We thank Amil Petrin and Ken Train for a discussion of the econometric methodology. We have benefited from comments by Devashish Mitra, Judith Dean, an anonymous referee, and seminar participants at the 2010 American Economic Association meetings, at the University of Western Ontario, and at the 2011 Chinese Economic Association Meetings.
Does Final Market Demand Elasticity Influence the Location of Export Processing? Evidence from Multinational Decisions in China
Article first published online: 30 SEP 2012
© 2012 Blackwell Publishing Ltd.
The World Economy
Volume 36, Issue 5, pages 509–536, May 2013
How to Cite
Liu, X., Lovely, M. E. and Ondrich, J. (2013), Does Final Market Demand Elasticity Influence the Location of Export Processing? Evidence from Multinational Decisions in China. World Economy, 36: 509–536. doi: 10.1111/twec.12000
- Issue published online: 8 MAY 2013
- Article first published online: 30 SEP 2012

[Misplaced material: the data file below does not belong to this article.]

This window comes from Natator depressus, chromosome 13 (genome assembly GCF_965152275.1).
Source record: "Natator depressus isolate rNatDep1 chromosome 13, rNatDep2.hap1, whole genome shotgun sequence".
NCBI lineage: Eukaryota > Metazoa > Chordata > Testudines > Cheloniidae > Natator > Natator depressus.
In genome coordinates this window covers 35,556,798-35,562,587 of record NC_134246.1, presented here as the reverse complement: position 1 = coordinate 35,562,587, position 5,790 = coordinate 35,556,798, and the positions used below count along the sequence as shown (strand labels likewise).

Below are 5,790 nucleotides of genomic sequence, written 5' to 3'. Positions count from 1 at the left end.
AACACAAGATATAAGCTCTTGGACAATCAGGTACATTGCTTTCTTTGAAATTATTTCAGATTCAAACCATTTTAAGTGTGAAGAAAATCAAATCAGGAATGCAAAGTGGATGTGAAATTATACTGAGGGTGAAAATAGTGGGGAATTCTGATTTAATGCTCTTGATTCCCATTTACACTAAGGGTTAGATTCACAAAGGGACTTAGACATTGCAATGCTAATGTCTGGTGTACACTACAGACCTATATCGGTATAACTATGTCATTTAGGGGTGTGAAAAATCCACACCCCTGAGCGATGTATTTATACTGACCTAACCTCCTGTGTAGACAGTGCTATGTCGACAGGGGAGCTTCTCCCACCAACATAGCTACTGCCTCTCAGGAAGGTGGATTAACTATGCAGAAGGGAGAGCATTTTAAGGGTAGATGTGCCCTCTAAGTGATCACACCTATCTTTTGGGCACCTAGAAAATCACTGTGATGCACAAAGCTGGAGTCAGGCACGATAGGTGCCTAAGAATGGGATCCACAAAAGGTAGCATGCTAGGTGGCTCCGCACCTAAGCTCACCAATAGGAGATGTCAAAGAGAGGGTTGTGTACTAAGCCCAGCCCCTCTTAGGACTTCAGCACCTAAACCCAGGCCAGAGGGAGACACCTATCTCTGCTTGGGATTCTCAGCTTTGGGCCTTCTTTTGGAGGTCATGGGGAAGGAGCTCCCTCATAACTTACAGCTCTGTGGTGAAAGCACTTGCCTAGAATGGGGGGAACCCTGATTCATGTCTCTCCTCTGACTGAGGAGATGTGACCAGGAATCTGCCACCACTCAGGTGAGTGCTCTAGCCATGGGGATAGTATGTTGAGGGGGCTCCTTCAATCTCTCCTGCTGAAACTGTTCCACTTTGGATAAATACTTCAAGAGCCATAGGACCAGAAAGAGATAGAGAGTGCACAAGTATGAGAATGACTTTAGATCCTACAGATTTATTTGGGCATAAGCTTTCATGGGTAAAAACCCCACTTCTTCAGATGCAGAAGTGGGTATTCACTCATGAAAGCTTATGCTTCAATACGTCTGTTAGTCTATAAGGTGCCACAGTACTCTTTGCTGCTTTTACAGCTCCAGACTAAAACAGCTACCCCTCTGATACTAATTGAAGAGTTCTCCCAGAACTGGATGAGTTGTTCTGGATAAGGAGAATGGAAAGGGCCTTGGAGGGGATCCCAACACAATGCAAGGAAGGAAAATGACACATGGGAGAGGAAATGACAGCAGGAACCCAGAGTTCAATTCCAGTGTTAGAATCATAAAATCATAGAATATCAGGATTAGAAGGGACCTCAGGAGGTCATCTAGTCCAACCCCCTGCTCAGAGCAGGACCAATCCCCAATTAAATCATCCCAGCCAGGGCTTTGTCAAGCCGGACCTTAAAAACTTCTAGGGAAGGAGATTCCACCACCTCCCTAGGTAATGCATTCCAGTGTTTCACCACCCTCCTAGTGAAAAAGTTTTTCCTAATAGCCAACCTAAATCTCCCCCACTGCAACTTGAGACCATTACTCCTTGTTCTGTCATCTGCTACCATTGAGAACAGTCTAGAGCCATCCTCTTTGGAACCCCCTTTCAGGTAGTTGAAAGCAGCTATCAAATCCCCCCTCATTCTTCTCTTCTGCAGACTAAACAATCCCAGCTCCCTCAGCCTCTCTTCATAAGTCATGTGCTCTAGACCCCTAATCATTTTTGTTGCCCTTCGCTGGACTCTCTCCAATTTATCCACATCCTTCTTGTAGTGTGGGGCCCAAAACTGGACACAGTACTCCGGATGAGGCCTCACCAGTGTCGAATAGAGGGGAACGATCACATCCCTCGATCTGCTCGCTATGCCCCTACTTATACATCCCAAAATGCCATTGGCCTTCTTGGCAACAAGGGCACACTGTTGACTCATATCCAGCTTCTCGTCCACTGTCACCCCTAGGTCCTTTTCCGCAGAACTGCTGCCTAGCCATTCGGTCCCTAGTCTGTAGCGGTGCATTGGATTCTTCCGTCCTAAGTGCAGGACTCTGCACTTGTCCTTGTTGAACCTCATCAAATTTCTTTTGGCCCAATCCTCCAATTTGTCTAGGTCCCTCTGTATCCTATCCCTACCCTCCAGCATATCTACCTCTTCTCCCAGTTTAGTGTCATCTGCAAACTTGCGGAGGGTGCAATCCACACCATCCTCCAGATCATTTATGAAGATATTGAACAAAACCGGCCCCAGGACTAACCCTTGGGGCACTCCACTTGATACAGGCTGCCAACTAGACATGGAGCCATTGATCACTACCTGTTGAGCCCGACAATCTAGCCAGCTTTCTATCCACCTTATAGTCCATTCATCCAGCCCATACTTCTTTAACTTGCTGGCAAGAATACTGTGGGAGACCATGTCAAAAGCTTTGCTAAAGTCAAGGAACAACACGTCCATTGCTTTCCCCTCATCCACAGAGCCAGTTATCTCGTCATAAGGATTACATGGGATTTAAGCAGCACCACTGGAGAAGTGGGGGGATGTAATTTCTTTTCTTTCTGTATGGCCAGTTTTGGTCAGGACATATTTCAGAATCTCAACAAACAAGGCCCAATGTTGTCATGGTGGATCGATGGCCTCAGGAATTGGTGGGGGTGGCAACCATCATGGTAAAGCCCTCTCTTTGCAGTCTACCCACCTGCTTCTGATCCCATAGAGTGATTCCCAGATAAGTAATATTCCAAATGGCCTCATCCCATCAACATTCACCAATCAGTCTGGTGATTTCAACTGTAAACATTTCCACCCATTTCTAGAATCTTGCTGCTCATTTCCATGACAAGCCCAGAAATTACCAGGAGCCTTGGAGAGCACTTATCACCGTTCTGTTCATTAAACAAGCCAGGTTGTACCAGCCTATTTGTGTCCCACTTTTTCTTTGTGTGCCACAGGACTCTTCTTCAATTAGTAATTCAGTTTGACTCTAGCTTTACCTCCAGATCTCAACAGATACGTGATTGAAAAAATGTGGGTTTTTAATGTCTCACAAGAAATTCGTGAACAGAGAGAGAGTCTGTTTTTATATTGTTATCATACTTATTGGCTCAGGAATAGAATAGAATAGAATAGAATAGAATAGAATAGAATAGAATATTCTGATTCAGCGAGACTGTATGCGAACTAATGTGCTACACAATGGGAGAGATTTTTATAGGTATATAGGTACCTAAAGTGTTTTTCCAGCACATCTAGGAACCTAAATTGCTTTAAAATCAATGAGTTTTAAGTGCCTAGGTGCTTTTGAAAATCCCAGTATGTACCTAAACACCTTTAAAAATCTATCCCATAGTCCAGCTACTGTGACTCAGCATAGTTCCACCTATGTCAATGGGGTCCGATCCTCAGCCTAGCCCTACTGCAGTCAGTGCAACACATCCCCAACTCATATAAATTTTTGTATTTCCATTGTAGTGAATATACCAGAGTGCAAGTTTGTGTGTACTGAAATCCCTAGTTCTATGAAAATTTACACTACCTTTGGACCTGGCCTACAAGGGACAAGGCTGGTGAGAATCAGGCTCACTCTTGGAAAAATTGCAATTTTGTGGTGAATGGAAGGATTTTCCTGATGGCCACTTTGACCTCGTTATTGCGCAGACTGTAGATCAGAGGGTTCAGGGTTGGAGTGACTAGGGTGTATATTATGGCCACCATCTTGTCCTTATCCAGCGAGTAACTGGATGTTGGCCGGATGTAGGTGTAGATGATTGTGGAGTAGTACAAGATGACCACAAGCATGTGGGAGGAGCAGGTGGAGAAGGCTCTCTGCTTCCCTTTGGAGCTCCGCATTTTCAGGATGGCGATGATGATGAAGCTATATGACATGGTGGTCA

Given the importance many developing countries attach to attracting foreign investors engaged in export-processing activities, surprisingly little is known about the sensitivity of these investors to local wage differences and the role played by final product market conditions. Using data on 2,884 foreign-invested manufacturing projects in China, we estimate the importance of host province wages to firm’s location choice and investigate how this sensitivity varies with demand conditions facing the industry in China’s largest export market, the United States. We use the profit function to show theoretically that firms’ ability to pass wage costs through to final markets matters for location choice and we test the implications of the theory using a control-function technique for conditional logit developed by Petrin and Train. As predicted, we find that investors facing more elastic demand in the US market are more sensitive to wages across export-processing locations. Taking both the factor intensity of the activity and final market demand elasticity into account, we find that investors producing homogenous goods, such as metals, chemicals, and food processing, are more likely to be attracted by relatively low wages than those producing differentiated goods. We also find that while OECD investors are more responsive to wage differences than are investors from Hong Kong, Taiwan and Macau, they are less likely to choose a location that has received a large share of prior foreign investment.